Wednesday, August 01, 2018

Model Driven Engineering for the Internet of Things: A Systematic Literature Review

By Stefan Märzinger



The Internet of Things (IoT) is maturing. Therefore engineers and researchers develop different approaches and applications and publish their research.
Some approaches are in the context of model driven engineering. To get a better insight about the combination of MDE and IoT we did a primarily systematic literature review.
For that purpose we defined the following research questions:
  • Which IoT concepts are tackled by MDE4IoT approaches?
  • Which MDE approaches/techniques are used in combination with IoT?



The term “things" in the IoT context means a wide range of different devices like vehicles, wearable devices, sensors e.g., a humidity sensor and a lot more which are embedded with software and electronics so they can connect which each other and exchange data.
This large number of different devices leads to a big heterogeneity.

Another challenge is that devices are often very small and restricted in battery and computational power. Furthermore, they vary in the kind of hardware.

Additionally, devices are mobile and therefore can leave and enter an area at any point. The IoT application developers need to take this into account, e.g., by replacing a device that left the area of operation by another device with similar capabilities.   

To solve these challenges several IoT concepts were developed by researches and IoT application engineers.


Research Methodology


Based on 6 initial documents we familiarized ourselves with the topic. As next step different search queries on Google Scholar were tested.

The final search query was (“model driven engineering" OR MDE OR “model based" OR “model driven") (“internet of things" OR IoT).
The query does not focus on specific IoT concepts. Due to the use of quotation marks no papers were found that contains just single words but used in another context. For instance, Internet would return many publications without any context to Internet of Things.

In Figure 1 we show the research process to finally get 46 documents for analysis.

How the documents to analyis were selected
Figure 1: Search and screening process.

From the chosen query 50 papers were checked if they match “MDE in the field of IoT".
These 50 research papers are divided in 15 most recent papers on the search day April 11,2018, 15 most quoted papers and 20 most relevant papers accordingly to Google Scholar.

After filtering papers that did not fit our scope, 18 publications remained in our result set.
Additionally 1 paper from another tested query and 1 paper from the search for IoT-A architecture were added to the document for analysis.

Also a light form of snowballing was done to search for additional papers. By this way, we checked the references (especially in the related work) of the research papers and finally got 22 additional papers.

The selected 46 documents were analysed by reading the abstract and conclusion and the approach if something was not clear yet. Furthermore, figures, images, listings and noticeable headlines were taken into account.




Quantitative Results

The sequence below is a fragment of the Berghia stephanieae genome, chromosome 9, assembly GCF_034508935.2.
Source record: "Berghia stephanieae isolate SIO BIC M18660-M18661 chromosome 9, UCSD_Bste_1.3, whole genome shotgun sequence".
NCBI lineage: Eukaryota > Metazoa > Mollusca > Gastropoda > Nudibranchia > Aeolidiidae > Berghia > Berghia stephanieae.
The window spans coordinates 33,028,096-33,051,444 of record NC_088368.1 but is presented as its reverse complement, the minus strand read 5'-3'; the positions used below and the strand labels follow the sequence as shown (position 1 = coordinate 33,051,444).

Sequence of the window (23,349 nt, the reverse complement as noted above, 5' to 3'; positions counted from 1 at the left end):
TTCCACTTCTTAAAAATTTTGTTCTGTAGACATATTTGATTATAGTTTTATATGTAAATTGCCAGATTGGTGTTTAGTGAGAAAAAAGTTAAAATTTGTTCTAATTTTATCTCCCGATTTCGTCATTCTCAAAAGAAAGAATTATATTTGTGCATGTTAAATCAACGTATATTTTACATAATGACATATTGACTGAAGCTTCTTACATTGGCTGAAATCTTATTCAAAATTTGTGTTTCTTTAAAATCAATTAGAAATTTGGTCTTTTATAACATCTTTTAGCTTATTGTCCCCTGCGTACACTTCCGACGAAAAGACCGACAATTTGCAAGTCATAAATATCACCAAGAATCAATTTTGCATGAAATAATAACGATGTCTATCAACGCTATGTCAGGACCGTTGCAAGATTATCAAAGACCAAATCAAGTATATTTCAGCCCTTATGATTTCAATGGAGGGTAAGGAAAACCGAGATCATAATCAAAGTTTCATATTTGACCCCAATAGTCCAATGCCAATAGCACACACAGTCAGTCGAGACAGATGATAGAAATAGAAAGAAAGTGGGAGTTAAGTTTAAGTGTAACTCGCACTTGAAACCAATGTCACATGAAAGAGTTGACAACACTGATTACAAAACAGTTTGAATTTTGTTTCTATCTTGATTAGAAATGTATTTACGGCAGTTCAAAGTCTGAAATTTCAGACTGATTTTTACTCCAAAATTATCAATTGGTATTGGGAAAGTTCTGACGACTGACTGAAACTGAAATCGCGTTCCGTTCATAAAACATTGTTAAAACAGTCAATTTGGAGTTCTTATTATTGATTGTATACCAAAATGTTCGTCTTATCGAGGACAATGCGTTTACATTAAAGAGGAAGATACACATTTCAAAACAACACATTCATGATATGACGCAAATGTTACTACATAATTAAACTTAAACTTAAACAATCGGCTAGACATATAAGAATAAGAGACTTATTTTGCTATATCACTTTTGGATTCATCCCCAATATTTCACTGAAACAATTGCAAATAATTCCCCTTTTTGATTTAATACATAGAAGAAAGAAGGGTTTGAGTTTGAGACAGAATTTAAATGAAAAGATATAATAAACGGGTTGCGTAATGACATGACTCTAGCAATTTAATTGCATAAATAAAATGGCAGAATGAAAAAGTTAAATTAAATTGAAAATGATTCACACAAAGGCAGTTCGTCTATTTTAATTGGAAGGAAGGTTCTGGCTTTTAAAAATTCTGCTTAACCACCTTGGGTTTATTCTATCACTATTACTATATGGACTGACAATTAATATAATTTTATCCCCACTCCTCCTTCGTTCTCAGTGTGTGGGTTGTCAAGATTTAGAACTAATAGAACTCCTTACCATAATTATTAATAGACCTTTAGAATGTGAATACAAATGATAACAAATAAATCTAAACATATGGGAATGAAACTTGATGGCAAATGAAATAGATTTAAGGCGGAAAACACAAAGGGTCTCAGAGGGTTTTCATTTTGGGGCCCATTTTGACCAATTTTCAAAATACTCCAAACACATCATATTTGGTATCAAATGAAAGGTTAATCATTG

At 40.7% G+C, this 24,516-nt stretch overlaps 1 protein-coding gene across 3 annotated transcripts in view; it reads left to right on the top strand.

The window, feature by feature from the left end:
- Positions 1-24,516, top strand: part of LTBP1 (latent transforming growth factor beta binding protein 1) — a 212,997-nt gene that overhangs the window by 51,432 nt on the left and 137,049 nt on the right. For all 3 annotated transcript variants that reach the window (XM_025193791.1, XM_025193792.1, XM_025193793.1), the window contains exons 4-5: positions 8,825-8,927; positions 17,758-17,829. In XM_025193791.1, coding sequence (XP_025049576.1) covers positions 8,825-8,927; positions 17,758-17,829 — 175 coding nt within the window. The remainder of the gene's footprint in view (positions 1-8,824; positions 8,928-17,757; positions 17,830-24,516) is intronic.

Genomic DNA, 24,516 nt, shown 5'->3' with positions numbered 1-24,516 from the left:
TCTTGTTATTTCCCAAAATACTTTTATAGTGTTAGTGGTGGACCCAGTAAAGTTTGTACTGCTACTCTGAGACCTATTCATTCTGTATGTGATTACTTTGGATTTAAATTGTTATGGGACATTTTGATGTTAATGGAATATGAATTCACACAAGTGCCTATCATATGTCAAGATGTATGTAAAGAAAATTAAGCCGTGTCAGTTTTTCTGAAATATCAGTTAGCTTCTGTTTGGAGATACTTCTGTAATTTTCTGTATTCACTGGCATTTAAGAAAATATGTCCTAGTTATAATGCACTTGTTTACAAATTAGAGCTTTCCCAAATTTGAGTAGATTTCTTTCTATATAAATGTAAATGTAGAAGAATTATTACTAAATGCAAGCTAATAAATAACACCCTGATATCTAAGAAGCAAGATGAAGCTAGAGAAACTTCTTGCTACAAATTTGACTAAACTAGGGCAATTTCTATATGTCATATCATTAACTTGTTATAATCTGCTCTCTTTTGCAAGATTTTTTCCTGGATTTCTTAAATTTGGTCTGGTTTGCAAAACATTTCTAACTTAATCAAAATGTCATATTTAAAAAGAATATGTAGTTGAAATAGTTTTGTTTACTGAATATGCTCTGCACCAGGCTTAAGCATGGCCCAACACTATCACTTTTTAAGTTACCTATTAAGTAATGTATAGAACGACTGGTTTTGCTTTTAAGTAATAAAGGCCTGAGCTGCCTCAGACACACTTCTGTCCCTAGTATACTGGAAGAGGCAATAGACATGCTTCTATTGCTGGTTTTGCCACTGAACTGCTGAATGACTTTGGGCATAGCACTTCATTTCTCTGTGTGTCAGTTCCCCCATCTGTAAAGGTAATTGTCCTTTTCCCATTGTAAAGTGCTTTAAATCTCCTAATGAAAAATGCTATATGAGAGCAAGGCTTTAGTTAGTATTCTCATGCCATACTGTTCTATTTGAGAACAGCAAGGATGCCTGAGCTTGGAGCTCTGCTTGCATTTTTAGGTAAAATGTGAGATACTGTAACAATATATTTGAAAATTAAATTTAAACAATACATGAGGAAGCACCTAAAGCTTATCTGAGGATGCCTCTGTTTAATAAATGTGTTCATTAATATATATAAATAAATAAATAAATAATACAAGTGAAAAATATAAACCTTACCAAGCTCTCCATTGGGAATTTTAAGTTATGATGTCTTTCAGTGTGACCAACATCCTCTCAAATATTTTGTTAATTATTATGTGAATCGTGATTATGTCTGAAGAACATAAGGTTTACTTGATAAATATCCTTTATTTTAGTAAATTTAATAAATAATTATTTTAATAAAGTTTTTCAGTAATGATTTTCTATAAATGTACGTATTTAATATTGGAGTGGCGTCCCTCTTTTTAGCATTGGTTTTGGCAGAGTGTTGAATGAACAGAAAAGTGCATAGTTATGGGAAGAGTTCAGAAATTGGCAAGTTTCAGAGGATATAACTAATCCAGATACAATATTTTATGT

We identified 6 IoT concepts that were used together with MDE.

Table 1 shows the identified IoT concepts and in how many papers they were used. We found out that most of the listed publications cover more than a single IoT concept.

IoT Concepts and the Quantity of their usage
Table 1: IoT Concepts in relation to their representation in research papers, ordered
by occurrence.

Table 2 presents the used MDE techniques in the publications. 

MDE techniques and the Quantity of their usage
Table 2: MDE Techniques in relation to their representation in research papers, ordered
by occurrence.

Table 3 depicts how often an IoT concept is used with a MDE technique in the same publication. As limitation, we have to mention that it does not show if a MDE technique was used to implement an IoT concept.

Table 3: MDE Techniques combined with IoT Concepts.

Figure 2 illustrates the absolute number of publications per year.

Figure 2: Number of Publications per Year.

Quality Findings

Many presented approaches used web services like SOAP and especially RESTful web services to expose the functions and data of the IoT devices.

We found 2 large projects BIG IoT and IoT-A in our result set.
The BIG IoT project tries to build an ecosystem over multiple platforms.
In one BIG IoT paper, the authors mentioned that their ecosystem includes 8 platforms of different companies such as Bosch and Siemens.
One goal of BIG IoT is to support the transformation from an Off ering Description like JSONLD or GraphQL to a W3C Thing Description. Thus, the interoperability with, e.g., other MDE tools will be improved.

IoT-A project follows a similar approach by defining an architectural Reference Model to increase the interoperability of IoT applications and other tools.
With Papyrus for IoT, there already exists a modelling environment that uses IoT-A.
In addition, the IoT-A deliverable was the only publication in our result set where the interaction of a user with a device was modeled. In this context, the user can be a human or a digital entity like a service.

Furthermore, we found out that several different DSLs and specific IoT frameworks were used in the publications such as IoTML, SrijanLanguages, ThingML, UML4IoT, MDE4IoT and DDL.

Future Work


This work analysed how often specific MDE techniques were used in combination with IoT concepts. As a possible next step, we could analyse which tools and frameworks are exactly used for which IoT concepts and how big the relevance of already developed frameworks like MDE4IoT or UML4IoT is in the area of IoT.

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